STAFF at Sheffield University are set walk out on strike this Friday in a dispute over pensions.
Unions are angry because they say the introduction of a new pension scheme which has been approved by the University Council will mean lower paid workers lose out on thousands of pounds each year.
Unions Unite and Unison say the lowest-paid staff – porters, cleaners and office workers – will now be offered the chance to join a new Cash Balance Scheme which, in some cases will halve the amount of pension they receive.
But higher-paid workers in grades six and above, including university Vice Chancellor Keith Burnett who earns £294,000 per year, will continue to benefit from membership of the Universities Superannuation Scheme and its final salary pension provision.
This, say the unions, will create a two-tier system with lower paid staff losing out while those on higher rates, continue to benefit from a superannuated scheme.
Staff represented by Unite and Unison were balloted earlier this month.
Unite were first to confirm members had voted to take industrial action.
Unison followed suit at the weekend by announcing a massive majority of those balloted wanted action.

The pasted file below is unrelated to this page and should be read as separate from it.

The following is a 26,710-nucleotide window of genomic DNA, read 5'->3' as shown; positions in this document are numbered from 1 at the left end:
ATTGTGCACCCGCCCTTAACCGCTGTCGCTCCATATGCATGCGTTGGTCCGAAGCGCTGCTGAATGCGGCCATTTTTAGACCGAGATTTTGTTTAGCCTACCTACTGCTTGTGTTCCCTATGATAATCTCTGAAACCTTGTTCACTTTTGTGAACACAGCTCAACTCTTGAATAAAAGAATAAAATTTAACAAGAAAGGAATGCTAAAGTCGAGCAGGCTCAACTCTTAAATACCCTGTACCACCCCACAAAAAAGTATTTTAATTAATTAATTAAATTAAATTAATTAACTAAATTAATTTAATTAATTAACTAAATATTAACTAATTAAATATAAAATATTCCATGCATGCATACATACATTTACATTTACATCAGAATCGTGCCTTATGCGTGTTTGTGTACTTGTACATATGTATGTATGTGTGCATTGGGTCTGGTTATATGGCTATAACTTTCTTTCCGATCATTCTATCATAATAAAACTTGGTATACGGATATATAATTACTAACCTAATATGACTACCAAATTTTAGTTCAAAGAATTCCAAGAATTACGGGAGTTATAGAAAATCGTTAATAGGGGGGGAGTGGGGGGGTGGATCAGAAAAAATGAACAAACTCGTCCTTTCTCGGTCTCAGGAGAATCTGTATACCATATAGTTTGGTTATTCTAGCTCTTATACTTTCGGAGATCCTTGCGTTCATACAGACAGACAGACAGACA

A spokesman for Unison said: “Following the ballot for industrial action with regard to the proposed changes to the University of Sheffield Pension Scheme which was voted for by 84 per cent of those balloted, Friday June 3 has been designated as a strike action day for 24 hours from 7am.
“We will also be taking further industrial action in the future.”
Unite’s Martin Bentley explained why staff were angry: “The change means a member of support staff earning £15,000 per year under the cash balance proposals could expect to receive a pension in retirement after 40 years service of approximately £3,750 – compared to £7,500 under the current scheme.”
The University maintains that the new scheme was a measured, balanced decision for the long term which takes into account the realities of rising pension costs and risks being faced in all sectors.
A university spokesman added: “The rising risk and cost of the university’s local pension provision meant that the university’s pension scheme was no longer sustainable and affordable.”